Regardless of whether a baby sleeps in a crib or bassinet, it is important to position the infant back down. This protects them against cot death, and it can also protect them against upper respiratory infection during a nap or sleep at night.

Avoid using crib bumpers

Wedges, bumpers or sleep positioners may help keep a baby from bumping against the crib, but never leave a child sleeping with crib bumpers. These items may suffocate a baby if they accidentally fall on the child’s face. Also, avoid using pillows and stuffed toys.


Another tip to prevent sleeping on the side is by swaddling your baby. Swaddling recreates the world before birth. A baby is wrapped in a fetal position as experienced during the duration of pregnancy. It is a familiar feeling.  As soon as a baby learns to kick off the swaddling, using a sleeping sack may be conducive to sleep. Only do this when the temperature in the bedroom is cool enough to allow the baby sleep in an extra layer of clothing.

Offer a pacifier

Encouraging infants to sleep on their backs can start with offering them a pacifier before sleep. This can be a useful tool in a little one’s training. The baby’s preference will determine is a pacifier is a welcome implement.

Ease the baby into this sleeping position

Another technique to help infants sleep on their backs is to ease them into the position. Cuddling babies until they fall asleep may make it easier to place them on their backs for sleep.

Let the infant enter deep sleep

Cuddling little ones until they transition from light sleep to deep sleep may make it easier to put them on their backs in their cribs.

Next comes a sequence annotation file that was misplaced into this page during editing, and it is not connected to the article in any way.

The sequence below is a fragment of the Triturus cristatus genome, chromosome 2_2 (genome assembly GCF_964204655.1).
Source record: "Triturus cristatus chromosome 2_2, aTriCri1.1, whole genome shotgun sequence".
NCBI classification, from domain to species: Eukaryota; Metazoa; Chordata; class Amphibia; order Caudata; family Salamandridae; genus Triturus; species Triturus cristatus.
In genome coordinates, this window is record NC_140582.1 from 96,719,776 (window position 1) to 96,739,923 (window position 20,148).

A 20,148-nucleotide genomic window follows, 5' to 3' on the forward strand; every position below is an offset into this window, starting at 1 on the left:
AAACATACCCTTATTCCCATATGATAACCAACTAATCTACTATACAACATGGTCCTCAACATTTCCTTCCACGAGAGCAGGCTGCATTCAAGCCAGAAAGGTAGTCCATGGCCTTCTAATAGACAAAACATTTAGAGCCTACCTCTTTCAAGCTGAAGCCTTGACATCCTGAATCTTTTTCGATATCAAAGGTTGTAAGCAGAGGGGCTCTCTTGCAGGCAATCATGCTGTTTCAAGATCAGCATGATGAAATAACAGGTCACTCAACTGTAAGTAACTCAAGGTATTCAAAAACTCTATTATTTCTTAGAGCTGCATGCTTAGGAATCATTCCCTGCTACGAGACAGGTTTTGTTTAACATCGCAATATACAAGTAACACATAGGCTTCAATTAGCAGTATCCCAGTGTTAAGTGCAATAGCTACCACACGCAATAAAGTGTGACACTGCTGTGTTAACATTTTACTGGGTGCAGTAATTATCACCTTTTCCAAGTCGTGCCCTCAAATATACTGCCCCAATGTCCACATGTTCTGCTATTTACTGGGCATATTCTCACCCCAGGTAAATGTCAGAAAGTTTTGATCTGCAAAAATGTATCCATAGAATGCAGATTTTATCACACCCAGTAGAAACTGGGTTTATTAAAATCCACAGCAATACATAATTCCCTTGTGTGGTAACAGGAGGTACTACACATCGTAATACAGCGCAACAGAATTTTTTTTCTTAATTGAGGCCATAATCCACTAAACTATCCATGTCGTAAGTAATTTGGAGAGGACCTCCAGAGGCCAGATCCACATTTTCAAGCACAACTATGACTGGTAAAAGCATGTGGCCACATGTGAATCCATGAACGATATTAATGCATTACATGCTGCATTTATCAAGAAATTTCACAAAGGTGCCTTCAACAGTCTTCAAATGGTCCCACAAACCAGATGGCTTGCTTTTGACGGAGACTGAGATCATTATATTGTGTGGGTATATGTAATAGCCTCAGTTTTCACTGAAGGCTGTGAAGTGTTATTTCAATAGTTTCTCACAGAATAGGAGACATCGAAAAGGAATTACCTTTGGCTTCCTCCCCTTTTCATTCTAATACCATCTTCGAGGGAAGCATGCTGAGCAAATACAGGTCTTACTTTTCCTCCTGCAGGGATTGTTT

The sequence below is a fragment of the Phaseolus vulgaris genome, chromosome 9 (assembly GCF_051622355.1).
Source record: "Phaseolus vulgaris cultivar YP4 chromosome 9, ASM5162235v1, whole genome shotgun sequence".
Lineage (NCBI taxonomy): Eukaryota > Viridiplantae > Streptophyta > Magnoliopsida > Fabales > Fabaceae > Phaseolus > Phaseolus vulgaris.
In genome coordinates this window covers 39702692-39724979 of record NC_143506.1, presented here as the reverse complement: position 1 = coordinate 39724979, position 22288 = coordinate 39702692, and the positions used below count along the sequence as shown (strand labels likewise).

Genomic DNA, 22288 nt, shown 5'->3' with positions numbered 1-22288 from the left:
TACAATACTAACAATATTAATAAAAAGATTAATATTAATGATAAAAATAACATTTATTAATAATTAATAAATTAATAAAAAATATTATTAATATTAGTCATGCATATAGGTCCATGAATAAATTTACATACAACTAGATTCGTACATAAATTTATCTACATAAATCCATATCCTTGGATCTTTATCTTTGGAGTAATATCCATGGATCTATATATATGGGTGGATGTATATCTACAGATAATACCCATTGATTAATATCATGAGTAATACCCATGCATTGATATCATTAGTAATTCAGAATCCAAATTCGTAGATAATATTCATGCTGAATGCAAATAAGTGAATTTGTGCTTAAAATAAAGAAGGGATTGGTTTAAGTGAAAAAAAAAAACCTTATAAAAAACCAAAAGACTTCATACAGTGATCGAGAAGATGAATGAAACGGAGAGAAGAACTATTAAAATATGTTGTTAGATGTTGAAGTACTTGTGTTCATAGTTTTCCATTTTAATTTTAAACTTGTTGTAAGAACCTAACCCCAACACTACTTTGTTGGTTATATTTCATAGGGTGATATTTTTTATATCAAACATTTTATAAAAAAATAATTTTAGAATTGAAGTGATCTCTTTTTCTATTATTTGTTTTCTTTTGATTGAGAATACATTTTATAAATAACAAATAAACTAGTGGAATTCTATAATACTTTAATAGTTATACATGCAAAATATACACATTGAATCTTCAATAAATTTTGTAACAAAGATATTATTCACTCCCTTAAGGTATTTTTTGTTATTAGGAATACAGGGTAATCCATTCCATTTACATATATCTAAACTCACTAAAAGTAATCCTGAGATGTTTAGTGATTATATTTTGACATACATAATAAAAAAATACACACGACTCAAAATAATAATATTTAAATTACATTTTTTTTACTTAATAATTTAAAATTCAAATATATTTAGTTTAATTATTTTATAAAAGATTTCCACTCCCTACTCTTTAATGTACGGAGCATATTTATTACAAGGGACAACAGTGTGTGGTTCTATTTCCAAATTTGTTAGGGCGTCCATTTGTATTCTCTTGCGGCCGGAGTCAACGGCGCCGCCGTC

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A Last Word About Side-Sleeping

Hold off on the family bed. There is a difference between bed sharing and co-sleeping. During the early months, the safest place for babies to sleep is on their own mattresses. Co-sleeping means the baby has an individual mattress but sleeps in the same room as the parents. The mattress should be firm enough to prevent suffocation. No blankets, pillows or stuffed animals should be in the crib.

Bed sharing, when an infant sleeps in the same adult bed as the parents, increases the risk of SIDS, especially in preemies, babies with low birth weight and healthy full-term infants under four months [3]. Patience is key. Some babies may prefer side sleeping, so patience is key. Placing babies on their backs regularly will teach them the correct position.

Parents want to do everything in their power to protect their little ones from any harm. Parenting is a 24/7 job, ensuring both a child’s welfare during the day and safe sleep at night. Not everything is known about SIDS, but these guidelines may help parents to sleep better at night as well.

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Baby Sleeping On Side Resources:

[1]   American Academy of Pediatrics; American Academy of Pediatrics Announces New Safe Sleep Recommendations to Protect Against SIDS, Sleep-Related Infant Deaths, October 24, 2016.
[2]   Kids Health from Nemours; Sudden Infant Death Syndrome (SIDS),  Floyd R. Livingston Jr., MD, Mary L. Gavin, MD, February 2017.
[3]   Kids Health from Nemours; Bed-Sharing, Mary L. Gavin, MD, December 2016.